I signed up for a year of Obsidian sync service, have a couple of different “vaults” setup and have started using them mostly via Daily Notes, and I signed up for MacSparky’s field guide so I can accelerate my learning and avoid mistakes. Wish me luck! 🍀

I’ve followed CJ Chilvers writing for years now. His newsletter is one that I learn from and find inspiration in. He just released Principles for Newsletters that brings his 37 years of newsletter experience together in 49 lessons. Just $5. Instant buy for me.

The Weekly Thing is back from winter break — Weekly Thing 274 / Gibberish, Happyfeed, Airshow is ready to go out tomorrow morning with a ton of great links and a first ever interview! 🥳

Tammy and I saw American Fiction tonight at the Edina Theatre. I liked the movie and thought it was both funny and pointed in the message. There is a surprise in the end that keeps you wondering too.

Let’s play hockey! My cousin Quinn joined us. Early lead with Minnesota Wild 2-0 over Washington Capitals. 🏒

Don Olson Obituary

On Wednesday Tammy’s Dad passed away. Don was a good man that left the world better than he found it. He was surrounded by loved ones right up to the end. Sharing and archiving a copy of his obituary, also published in Star Tribune.

Photo of Donald Olson

Olson, Donald “Don”, age 85, passed away peacefully at his home on January 17, 2024 after a long battle with COPD. In the days preceding his passing, he was surrounded by family and friends who gathered around his bedside and showered him with love. He was proud being a dad to 4 girls, was a wonderful grandpa to 9 grandchildren, and he adored his wife Kaye and knew what a gem she was.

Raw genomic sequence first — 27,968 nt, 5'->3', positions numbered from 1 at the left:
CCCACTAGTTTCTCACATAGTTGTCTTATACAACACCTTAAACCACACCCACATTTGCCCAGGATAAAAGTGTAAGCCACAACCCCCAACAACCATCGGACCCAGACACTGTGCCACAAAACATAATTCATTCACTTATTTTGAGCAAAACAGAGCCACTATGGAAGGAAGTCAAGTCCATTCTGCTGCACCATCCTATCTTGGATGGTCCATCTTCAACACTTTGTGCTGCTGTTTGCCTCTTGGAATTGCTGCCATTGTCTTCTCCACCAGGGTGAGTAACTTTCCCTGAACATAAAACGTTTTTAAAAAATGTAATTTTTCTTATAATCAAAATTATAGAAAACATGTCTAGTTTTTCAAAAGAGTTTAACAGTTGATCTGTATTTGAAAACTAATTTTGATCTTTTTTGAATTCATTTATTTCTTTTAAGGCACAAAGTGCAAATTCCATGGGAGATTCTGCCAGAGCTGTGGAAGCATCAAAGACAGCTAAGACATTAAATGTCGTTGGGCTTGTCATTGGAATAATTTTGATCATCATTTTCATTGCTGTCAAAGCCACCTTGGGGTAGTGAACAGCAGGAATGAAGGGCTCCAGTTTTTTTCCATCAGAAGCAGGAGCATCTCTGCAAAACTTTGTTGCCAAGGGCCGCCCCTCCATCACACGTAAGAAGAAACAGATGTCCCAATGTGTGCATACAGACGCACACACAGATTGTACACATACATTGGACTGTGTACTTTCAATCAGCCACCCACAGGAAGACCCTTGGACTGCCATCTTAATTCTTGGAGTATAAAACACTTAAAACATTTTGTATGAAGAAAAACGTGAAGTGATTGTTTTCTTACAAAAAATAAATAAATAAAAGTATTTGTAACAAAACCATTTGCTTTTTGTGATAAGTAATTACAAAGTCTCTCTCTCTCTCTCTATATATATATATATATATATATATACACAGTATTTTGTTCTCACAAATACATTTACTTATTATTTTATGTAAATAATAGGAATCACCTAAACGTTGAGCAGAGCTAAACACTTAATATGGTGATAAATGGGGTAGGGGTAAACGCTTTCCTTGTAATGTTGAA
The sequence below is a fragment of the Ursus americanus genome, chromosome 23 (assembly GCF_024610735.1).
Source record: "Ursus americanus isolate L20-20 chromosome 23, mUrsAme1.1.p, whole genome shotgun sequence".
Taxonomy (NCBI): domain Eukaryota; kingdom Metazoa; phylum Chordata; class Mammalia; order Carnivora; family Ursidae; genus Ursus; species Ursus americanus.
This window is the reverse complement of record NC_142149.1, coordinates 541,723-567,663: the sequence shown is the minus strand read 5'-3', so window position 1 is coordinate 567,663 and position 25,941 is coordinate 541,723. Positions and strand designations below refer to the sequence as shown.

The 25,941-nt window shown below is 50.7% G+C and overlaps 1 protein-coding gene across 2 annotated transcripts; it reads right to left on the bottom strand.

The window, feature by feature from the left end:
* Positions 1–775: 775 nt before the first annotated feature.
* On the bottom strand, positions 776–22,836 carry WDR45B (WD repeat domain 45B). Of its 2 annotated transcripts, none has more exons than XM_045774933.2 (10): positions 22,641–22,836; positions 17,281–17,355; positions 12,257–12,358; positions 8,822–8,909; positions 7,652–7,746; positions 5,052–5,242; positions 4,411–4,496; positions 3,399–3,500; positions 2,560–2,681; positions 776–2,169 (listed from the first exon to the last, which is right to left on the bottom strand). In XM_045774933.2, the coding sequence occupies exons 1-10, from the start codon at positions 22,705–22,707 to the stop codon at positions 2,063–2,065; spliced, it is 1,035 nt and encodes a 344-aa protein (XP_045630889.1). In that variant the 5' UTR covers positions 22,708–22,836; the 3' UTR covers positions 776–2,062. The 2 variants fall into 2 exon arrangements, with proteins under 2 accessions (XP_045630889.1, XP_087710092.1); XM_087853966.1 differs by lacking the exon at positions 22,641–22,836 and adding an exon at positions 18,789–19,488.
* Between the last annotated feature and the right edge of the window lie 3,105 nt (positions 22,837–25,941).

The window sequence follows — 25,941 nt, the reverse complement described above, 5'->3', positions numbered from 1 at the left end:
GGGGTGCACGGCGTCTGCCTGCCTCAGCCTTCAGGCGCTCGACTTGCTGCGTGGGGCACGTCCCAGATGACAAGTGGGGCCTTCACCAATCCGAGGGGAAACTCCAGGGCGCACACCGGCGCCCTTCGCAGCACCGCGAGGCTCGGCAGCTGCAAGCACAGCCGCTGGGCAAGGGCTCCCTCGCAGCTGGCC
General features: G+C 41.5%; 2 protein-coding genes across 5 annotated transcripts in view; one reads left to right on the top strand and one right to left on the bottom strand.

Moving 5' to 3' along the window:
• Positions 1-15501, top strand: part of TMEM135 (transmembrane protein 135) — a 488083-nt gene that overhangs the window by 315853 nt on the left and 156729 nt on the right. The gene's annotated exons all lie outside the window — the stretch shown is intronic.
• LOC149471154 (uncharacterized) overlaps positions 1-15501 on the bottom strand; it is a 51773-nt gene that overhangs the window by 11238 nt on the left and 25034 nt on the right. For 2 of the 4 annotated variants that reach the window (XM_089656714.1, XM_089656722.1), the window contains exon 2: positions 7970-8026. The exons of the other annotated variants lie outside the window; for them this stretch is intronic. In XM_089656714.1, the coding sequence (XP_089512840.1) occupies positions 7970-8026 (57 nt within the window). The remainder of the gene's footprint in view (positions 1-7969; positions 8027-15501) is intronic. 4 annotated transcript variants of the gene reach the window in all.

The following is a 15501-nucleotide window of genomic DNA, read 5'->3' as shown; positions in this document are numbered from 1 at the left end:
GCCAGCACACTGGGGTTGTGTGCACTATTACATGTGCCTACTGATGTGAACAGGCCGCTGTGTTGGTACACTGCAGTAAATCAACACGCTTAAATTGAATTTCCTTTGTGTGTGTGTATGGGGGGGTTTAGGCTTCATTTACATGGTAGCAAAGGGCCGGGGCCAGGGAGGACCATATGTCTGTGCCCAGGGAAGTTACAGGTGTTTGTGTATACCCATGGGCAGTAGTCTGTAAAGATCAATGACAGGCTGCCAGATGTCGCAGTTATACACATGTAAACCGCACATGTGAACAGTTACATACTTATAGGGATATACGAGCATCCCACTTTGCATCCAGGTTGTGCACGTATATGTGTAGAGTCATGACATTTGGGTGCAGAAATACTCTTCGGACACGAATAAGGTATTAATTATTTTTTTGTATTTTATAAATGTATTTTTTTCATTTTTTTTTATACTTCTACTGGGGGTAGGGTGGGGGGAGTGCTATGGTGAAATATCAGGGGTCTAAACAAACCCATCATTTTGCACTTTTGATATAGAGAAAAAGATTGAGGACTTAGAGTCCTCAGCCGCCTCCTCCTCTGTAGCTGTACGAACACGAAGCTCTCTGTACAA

Don was a man of strong work ethic, resolute faith, grit, kindness and wit. He enjoyed figuring out how things work; the man could fix anything! He was a small business owner, animal lover, Sunday school teacher, legendary softball coach, avid fisherman and hunter, storyteller, classic car enthusiast, fierce game player, talented water skier, and beekeeper. In his last few years as life slowed down he enjoyed throwing balls for his dog, growing pears and lady slippers, walks in his electric scooter, watching birds, sudoku, reading the paper, Bible study, orange juice, honey, and back scratches.